Is My Child Gifted?


Spotting Possible Signs

Many parents or teachers may see signs in a child that make them think he or she is gifted. These signs, such as the ability to learn things very quickly, an unusually large vocabulary, or an uncommon ability to solve problems could mean that the child is gifted. However, there are also several less obvious characteristics, some of which may surprise you: idealism and a strong sense of justice, for example, or the child being preoccupied with their own thoughts (daydreaming). Intense curiosity in how things work is a common trait, as is a tendency to experiment with doing things differently, or linking ideas or thoughts together that are not usually linked.

Each child is different, but most exceptionally bright children will display some of these characteristics:

perceptive, inquiring minds
unusual insight and intellectual curiosity
superior judgment and reasoning ability
abstract and critical thinking
ability to see connections between ideas
long concentration spans in areas of interest
advanced reading ability
extensive vocabulary
keen powers of observation
strong sense of ethics and values
a rapid mastery of basic skills
special ability in one or more areas, such as music, art, science, language, computers, or mathematics

This is far from being an all-inclusive list, and not every bright child has all of these characteristics.

However, in general, compared to children of the same age, gender, temperament and cultural background, the gifted, school-age child will exhibit some of the following behaviours more frequently, more intensely, and for a longer period of time:

  • Humour: Exceptionally keen sense of the comical, the bizarre, or the absurd
  • Imagination & Creativity: Extraordinary capacity for ingenious, flexible use of ideas, processes, materials or anything else
  • Inquiry: Probing exploration, deep questions; experiments with events, ideas, feeling, sounds, symbols, movements, etc
  • Memory & Processing: Tremendous “brain power” for dealing with large amounts of information and skills.
  • Sensitivity: Unusually aware of or responsive to experiences and feelings, both their own and/or those of other people
  • Expressiveness: Extraordinary ability to communicate meaning or emotion through words, actions, symbols, or media
  • Reasoning: Outstanding ability to think things through and consider implications or alternatives; rich, flexible, highly conscious, logical thought
  • Problem Solving: Outstanding ability to find systematic solutions to problems; is able to invent and monitor many paths to a goal; seeks challenges
  • Intuition: Suddenly discovers connections or deeper meaning without conscious awareness of reasoning or thought
  • Learning: Able to grasp and use sophisticated new understandings quickly and easily
  • Interests: Advanced, ardent; perhaps for unusual topics; passionate, sometimes fleeting
  • Moral & Ethical Concerns: Intense need for fairness and justice; deep desire to take action to resolve injustices; concern for consequences of their actions
  • Motivation: Persistent, intense need to know, do, feel, create, or understand

(Source of list: “Brilliant Behaviors” by L. Kanevsky, in The Tool Kit for Curriculum Differentiation, 1999.)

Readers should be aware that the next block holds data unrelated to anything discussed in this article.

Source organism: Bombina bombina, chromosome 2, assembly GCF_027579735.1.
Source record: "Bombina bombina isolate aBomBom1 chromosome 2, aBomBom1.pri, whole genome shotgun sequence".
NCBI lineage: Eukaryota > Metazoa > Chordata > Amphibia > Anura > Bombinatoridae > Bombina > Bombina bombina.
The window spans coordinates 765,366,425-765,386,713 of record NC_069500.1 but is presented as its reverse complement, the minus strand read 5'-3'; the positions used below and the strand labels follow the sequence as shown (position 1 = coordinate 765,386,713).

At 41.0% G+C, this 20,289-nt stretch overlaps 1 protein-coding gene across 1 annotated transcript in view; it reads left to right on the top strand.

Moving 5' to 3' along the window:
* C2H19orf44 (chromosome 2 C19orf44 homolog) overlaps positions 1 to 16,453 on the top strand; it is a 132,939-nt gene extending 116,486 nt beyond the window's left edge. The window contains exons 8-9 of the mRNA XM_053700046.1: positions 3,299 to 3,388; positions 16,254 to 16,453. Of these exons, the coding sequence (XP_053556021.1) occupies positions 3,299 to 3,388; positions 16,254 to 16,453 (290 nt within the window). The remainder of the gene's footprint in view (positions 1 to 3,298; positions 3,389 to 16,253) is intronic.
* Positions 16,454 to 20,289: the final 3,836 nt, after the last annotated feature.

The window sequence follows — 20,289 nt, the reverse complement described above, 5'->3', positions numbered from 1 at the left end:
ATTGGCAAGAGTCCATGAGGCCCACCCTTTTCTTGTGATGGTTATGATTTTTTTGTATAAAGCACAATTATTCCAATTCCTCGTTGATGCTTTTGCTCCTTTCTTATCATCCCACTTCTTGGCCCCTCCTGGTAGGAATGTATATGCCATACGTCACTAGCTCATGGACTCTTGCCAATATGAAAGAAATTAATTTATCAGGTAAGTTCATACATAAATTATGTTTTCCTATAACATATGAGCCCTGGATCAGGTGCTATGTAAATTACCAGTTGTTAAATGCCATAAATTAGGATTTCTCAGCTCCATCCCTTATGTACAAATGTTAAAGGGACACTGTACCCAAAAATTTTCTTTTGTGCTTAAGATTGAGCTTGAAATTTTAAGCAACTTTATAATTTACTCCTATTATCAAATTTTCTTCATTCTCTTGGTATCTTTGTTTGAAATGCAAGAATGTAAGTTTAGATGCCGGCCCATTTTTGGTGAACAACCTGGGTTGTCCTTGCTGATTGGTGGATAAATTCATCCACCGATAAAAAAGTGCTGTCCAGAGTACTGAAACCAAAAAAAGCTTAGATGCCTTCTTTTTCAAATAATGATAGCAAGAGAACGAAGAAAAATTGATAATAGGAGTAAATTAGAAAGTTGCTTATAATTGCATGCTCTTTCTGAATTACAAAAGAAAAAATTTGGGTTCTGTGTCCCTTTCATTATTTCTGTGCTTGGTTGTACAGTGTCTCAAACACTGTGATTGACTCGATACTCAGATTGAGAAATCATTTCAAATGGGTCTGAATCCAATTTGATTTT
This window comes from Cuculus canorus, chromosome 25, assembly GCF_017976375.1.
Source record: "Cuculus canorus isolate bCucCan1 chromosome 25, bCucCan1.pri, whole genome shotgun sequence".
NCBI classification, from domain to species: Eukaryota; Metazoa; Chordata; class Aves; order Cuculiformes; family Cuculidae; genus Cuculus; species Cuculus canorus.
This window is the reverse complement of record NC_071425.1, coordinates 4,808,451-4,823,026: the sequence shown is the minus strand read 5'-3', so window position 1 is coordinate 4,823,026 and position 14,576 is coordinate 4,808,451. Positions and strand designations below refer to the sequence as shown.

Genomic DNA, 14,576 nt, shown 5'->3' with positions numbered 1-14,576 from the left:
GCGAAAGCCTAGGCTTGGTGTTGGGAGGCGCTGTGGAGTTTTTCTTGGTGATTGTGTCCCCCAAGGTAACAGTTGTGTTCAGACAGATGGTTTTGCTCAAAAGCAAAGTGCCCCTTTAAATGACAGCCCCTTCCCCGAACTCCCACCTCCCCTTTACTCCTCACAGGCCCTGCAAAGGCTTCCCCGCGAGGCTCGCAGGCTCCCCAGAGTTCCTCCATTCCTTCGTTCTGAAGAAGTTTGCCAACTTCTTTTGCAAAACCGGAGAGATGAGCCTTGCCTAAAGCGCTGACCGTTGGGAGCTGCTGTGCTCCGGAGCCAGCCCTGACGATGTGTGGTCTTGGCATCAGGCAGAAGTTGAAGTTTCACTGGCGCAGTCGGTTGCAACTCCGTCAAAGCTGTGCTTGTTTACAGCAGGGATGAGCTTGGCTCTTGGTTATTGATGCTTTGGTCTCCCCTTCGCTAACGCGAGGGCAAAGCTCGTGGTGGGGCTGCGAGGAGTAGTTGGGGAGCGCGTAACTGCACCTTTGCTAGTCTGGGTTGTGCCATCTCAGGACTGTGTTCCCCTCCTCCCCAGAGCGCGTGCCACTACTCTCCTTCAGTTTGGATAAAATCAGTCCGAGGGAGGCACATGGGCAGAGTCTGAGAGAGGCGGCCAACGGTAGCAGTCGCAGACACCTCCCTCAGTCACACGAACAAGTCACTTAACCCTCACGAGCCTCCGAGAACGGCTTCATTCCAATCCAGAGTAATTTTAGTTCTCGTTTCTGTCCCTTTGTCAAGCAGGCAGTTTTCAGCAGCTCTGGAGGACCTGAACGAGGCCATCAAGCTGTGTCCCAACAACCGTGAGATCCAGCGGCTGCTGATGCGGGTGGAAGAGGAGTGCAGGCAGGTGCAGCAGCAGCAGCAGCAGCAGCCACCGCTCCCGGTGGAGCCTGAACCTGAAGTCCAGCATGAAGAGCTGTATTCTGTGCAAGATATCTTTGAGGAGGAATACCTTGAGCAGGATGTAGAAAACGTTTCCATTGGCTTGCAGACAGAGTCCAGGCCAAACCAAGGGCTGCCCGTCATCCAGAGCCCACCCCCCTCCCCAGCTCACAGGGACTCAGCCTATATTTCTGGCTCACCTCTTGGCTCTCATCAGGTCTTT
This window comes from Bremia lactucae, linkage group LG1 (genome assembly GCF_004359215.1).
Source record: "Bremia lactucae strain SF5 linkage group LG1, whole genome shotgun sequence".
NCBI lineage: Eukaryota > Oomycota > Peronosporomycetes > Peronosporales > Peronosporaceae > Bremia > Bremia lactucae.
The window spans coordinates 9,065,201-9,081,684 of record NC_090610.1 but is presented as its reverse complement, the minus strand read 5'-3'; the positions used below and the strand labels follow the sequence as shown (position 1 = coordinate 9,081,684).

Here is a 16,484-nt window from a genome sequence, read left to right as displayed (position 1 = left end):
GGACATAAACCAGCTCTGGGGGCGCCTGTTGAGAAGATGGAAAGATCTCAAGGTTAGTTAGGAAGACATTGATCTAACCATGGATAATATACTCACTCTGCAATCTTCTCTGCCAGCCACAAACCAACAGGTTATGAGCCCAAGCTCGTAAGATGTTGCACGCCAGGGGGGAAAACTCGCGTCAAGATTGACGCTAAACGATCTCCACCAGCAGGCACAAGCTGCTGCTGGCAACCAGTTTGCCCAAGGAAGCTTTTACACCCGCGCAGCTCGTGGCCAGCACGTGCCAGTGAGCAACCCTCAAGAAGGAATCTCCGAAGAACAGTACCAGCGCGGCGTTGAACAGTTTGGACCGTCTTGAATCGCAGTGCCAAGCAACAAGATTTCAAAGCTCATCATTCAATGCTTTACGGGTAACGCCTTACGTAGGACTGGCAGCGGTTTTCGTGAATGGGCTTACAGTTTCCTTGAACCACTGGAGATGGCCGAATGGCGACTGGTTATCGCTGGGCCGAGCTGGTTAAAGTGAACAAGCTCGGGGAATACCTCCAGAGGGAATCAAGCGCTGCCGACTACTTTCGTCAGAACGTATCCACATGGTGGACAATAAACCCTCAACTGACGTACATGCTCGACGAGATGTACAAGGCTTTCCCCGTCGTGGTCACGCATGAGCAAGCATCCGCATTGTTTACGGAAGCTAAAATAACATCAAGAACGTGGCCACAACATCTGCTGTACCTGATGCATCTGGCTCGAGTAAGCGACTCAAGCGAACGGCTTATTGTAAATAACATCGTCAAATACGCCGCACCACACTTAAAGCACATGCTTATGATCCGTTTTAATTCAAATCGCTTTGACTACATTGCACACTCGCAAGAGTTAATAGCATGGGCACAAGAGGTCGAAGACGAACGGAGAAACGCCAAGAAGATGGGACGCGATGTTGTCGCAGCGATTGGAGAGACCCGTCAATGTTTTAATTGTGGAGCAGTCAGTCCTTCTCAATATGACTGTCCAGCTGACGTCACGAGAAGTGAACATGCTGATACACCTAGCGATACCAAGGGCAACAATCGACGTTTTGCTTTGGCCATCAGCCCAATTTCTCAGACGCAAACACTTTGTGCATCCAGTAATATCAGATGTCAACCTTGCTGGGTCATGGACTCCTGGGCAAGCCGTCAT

Jumping to Conclusions: the Need for Caution

Of course it might be the case that only one aspect of a child’s development could be interpreted as being more advanced than that being exhibited by his or her classmates. Also, children rarely develop according to a strict timetable: some children learn to walk or talk earlier than the norm. Therefore, one should be cautious about assuming that a child is gifted unless a certain trait is particularly obvious, or unless a combination of several unusual characteristics is evident.

Defining Giftedness

One useful definition was passed into law by the U.S. Congress in 1988.

“Students, children or youth who give evidence of high achievement capability in areas such as intellectual, creative, artistic, or leadership capacity, or in specific academic fields, and who need services and activities not normally provided by the school in order to develop those capabilities.”

Developing Giftedness Capabilities

There are many forms of giftedness. Of course Mensa is primarily concerned with intellectual ability, but the second part of the above definition is highly relevant: “… and who need services and activities not normally provided by the school in order to develop those capabilities”. Some may argue that it is elitist to identify intellectually gifted children, but it is not elitism to recognise that gifted children need special attention in order to bring them to their full potential, just as much as other, less able children may need help, advice or support to reach theirs.

It is also important to understand that there is no single “one-size-fits-all” solution, and that each individual gifted child is unique. Each needs to be adequately stimulated and their talents channeled, and that is a challenging task for parents, teachers and schools.


Approaches to Giftedness


The heterogeneity of giftedness in children and young people necessitates a flexible and multifaceted approach to education and support within the Mensa community. Find out more about Mensa Gifted Youth and how giftedness educators in various national Mensa gifted youth programmes are endeavouring to provide their students with the support they need to reach their full potential.

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